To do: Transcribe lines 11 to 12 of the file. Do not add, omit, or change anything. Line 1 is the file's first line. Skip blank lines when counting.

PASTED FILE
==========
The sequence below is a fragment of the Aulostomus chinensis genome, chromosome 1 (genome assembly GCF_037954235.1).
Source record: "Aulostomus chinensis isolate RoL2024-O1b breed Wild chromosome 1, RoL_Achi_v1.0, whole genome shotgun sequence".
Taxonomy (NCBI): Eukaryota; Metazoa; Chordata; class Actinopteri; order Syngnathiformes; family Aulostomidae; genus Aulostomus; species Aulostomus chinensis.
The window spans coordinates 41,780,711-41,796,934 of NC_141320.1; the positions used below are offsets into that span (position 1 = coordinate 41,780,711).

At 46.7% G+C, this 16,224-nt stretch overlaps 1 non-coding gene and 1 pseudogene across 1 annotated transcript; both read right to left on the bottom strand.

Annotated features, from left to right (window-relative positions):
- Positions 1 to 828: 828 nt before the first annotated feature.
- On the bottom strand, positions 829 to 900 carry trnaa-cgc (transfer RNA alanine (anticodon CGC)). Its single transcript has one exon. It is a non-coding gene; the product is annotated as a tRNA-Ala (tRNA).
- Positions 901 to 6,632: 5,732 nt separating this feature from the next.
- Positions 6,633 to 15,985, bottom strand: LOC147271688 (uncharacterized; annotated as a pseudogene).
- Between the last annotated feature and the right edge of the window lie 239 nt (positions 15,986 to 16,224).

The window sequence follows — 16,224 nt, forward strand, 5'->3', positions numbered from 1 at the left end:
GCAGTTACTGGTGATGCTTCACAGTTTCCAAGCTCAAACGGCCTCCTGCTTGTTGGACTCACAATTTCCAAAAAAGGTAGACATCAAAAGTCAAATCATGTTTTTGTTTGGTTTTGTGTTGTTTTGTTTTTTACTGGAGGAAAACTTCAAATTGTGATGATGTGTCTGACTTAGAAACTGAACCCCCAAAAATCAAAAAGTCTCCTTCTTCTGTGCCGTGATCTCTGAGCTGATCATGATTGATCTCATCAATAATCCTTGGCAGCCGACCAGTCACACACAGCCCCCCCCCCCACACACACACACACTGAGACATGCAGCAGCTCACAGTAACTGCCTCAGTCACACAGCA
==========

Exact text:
- Between the last annotated feature and the right edge of the window lie 239 nt (positions 15,986 to 16,224).

The window sequence follows — 16,224 nt, forward strand, 5'->3', positions numbered from 1 at the left end: